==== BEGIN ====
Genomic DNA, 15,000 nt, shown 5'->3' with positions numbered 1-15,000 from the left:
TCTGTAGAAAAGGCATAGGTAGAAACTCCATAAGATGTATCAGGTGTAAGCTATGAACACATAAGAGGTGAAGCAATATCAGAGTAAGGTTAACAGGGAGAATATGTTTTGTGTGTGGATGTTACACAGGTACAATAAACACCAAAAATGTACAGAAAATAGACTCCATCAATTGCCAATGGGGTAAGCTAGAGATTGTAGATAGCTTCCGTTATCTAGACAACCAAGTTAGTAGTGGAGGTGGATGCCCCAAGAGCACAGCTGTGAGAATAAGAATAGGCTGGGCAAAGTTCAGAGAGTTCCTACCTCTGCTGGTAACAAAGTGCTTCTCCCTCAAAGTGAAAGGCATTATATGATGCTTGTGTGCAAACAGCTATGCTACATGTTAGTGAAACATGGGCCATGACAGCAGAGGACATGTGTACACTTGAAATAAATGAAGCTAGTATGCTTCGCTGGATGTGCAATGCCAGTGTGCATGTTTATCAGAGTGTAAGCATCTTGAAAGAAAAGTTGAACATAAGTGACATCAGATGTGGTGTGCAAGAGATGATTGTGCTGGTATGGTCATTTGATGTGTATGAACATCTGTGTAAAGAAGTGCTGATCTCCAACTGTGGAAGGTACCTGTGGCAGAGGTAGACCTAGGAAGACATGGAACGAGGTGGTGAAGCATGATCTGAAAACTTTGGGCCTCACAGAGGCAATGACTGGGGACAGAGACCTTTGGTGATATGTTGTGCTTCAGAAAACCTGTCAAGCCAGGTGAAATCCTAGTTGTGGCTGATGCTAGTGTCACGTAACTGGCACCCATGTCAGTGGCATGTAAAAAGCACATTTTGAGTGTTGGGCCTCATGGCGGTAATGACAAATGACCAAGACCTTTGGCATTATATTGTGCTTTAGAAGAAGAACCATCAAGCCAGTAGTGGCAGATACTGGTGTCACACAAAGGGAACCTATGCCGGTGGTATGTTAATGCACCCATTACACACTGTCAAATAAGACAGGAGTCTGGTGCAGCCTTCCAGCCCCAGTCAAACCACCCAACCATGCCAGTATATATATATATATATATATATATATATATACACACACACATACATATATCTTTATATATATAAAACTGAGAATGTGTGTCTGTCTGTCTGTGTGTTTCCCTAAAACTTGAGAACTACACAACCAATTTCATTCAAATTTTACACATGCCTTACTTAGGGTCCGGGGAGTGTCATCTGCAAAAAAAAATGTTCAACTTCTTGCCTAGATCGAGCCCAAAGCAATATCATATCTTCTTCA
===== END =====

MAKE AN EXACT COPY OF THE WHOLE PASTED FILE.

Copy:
Genomic DNA, 15,000 nt, shown 5'->3' with positions numbered 1-15,000 from the left:
TCTGTAGAAAAGGCATAGGTAGAAACTCCATAAGATGTATCAGGTGTAAGCTATGAACACATAAGAGGTGAAGCAATATCAGAGTAAGGTTAACAGGGAGAATATGTTTTGTGTGTGGATGTTACACAGGTACAATAAACACCAAAAATGTACAGAAAATAGACTCCATCAATTGCCAATGGGGTAAGCTAGAGATTGTAGATAGCTTCCGTTATCTAGACAACCAAGTTAGTAGTGGAGGTGGATGCCCCAAGAGCACAGCTGTGAGAATAAGAATAGGCTGGGCAAAGTTCAGAGAGTTCCTACCTCTGCTGGTAACAAAGTGCTTCTCCCTCAAAGTGAAAGGCATTATATGATGCTTGTGTGCAAACAGCTATGCTACATGTTAGTGAAACATGGGCCATGACAGCAGAGGACATGTGTACACTTGAAATAAATGAAGCTAGTATGCTTCGCTGGATGTGCAATGCCAGTGTGCATGTTTATCAGAGTGTAAGCATCTTGAAAGAAAAGTTGAACATAAGTGACATCAGATGTGGTGTGCAAGAGATGATTGTGCTGGTATGGTCATTTGATGTGTATGAACATCTGTGTAAAGAAGTGCTGATCTCCAACTGTGGAAGGTACCTGTGGCAGAGGTAGACCTAGGAAGACATGGAACGAGGTGGTGAAGCATGATCTGAAAACTTTGGGCCTCACAGAGGCAATGACTGGGGACAGAGACCTTTGGTGATATGTTGTGCTTCAGAAAACCTGTCAAGCCAGGTGAAATCCTAGTTGTGGCTGATGCTAGTGTCACGTAACTGGCACCCATGTCAGTGGCATGTAAAAAGCACATTTTGAGTGTTGGGCCTCATGGCGGTAATGACAAATGACCAAGACCTTTGGCATTATATTGTGCTTTAGAAGAAGAACCATCAAGCCAGTAGTGGCAGATACTGGTGTCACACAAAGGGAACCTATGCCGGTGGTATGTTAATGCACCCATTACACACTGTCAAATAAGACAGGAGTCTGGTGCAGCCTTCCAGCCCCAGTCAAACCACCCAACCATGCCAGTATATATATATATATATATATATATATATATACACACACACATACATATATCTTTATATATATAAAACTGAGAATGTGTGTCTGTCTGTCTGTGTGTTTCCCTAAAACTTGAGAACTACACAACCAATTTCATTCAAATTTTACACATGCCTTACTTAGGGTCCGGGGAGTGTCATCTGCAAAAAAAAATGTTCAACTTCTTGCCTAGATCGAGCCCAAAGCAATATCATATCTTCTTCA